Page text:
Review of Being Human ‘Sticks and Rope’
SPOILERS: Do not read this if you have not seen Being Human ‘Sticks and Rope’
Being Human always features brilliant guest characters who manage to steal the show. Last year there was Craig Roberts as Adam the eternally youthful teen vampire and Ellie Kendrick as Allison the geeky werewolf.
This week viewers were treated to a great performance from Ben Greaves-Neil as Oliver the lordly Victorian ghost with a high opinion of himself and a penchant for fake tantrums which no one falls for. It was funny watching him treating Tom as his horse and getting piggybacked around the house in a master-servant sort of relationship. He also bossed Alex and Hal around which added to the hilarity.
There were some other amusing moments in this episode. The rivalry between Hal and Tom culminating in a food fight was a little piece of visual humour that is not usually featured on the show but worked. Then there was the scene where Crumb and wannabe vampire Alan (Hamza Jeetooa) had a geek-out over an RPG video game, perhaps it really will be nerds who inherit the earth.
As well as making viewers laugh there was a fair a bit of horror in the shape of the men with rope and sticks. It was terrifying watching Alex getting attacked by them and the sequence may have been the most frightening moment on the show to date.
Much has never been known about the men with sticks and rope apart from the fact that they take ghosts into the afterlife if they have not yet crossed over. Nevertheless it still seems unclear whether they are a force for good or evil. For instance Annie was taken by them to purgatory and almost ended up in hell until Mitchell rescued her – in one of the least troublesome rescues to grace the small screen. It was never really explained fully but they seem to be malignant and powerful and yet they are not. However, what I gleaned from this episode is that they grow stronger in the world of the living as the devil grows stronger. Perhaps more light will be shed on them later on in this series.
The other horrific moment in this episode came when Patsy started to bleed while Hatch sat next to her monologuing. His speech to no one is particular started off sinister but ran on for too long. His soliloquy played out like a recap of this week and last week and was more exposition than was necessary.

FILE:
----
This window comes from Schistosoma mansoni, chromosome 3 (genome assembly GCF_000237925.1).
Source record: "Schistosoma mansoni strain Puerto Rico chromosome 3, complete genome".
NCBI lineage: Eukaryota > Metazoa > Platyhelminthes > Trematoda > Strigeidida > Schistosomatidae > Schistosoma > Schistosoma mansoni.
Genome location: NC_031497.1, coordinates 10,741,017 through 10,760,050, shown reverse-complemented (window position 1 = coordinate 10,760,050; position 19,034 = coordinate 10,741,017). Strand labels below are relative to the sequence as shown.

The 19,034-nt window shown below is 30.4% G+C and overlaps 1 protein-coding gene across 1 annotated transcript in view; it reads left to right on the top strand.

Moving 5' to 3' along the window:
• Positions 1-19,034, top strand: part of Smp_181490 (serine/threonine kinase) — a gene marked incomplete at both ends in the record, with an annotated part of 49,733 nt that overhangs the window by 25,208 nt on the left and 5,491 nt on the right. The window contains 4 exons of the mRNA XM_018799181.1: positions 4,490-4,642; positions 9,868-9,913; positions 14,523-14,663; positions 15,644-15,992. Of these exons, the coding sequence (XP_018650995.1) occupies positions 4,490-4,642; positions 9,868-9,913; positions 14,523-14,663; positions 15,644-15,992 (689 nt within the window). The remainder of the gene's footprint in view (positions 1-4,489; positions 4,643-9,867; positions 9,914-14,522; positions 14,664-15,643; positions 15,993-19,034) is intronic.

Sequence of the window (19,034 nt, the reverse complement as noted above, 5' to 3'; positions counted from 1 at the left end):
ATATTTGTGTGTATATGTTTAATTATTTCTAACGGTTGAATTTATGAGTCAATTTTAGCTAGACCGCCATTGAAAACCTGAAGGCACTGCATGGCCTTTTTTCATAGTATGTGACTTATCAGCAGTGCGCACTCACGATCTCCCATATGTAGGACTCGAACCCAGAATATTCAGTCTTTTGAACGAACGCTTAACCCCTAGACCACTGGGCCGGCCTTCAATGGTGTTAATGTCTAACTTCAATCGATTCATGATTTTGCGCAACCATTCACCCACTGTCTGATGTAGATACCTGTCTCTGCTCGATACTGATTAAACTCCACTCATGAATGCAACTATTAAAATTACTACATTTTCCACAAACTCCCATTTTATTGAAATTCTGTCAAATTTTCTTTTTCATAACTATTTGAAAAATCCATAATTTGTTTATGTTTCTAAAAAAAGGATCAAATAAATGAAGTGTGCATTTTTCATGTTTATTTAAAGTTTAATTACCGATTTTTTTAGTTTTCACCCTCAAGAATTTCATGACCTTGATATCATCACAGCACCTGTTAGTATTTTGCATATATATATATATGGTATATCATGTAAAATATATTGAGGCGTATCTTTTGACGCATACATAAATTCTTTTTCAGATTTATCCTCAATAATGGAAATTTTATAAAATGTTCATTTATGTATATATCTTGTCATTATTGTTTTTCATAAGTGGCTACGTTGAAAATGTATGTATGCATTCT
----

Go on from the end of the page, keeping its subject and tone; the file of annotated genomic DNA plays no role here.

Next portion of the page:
Overall, Sticks and Rope was a fun episode with a lot of comedy juxtaposed with some disturbing scenes. The comedy-horror-drama formula of Being Human never gets old and it’s impressive that it manages to weave all these elements together seamlessly. My only concern is the potential rehashing of a storyline. Last year Kirby the ghost was enlisted to break up the trinity by manipulating Tom and Hal while this year it is the devil. It’s odd that it should be so easy to play with the pair given what they have been through. Then again, it could show that there is still a lack of trust between them and a certain snobbishness on Hal’s part towards Tom.
On a small note, for those who may have missed it last week (including myself), Being Human’s creator Toby Whithouse made a guest appearance again as Rook’s boss Alistair Frith. Perhaps it’s just me but the scenes between Frith and Rook feel like a supernatural version of The Thick of It – even reminiscent of Torchwood: Children of Earth – but with the absence of Tuckerisms.
Next week on Being Human… Julian Barratt – one half of The Mighty Boosh – joins the cast as a TV presenter-turned-werewolf. Amanda Hale who was recently on our screens in Ripper Street is in another period role, this time with a bouffant hairdo and going by the name of Lady Mary. Is she a ghost? Is she a vampire? Is she a werewolf? Either way Hal is introducing her to Alex. Meanwhile Rook is on edge after his career continues to disintegrate and spiral downwards.Tagged in: being human, Damian Molony, Kate Bracken, michael socha, Phil Davis, toby whithouse, vampire, werewolf
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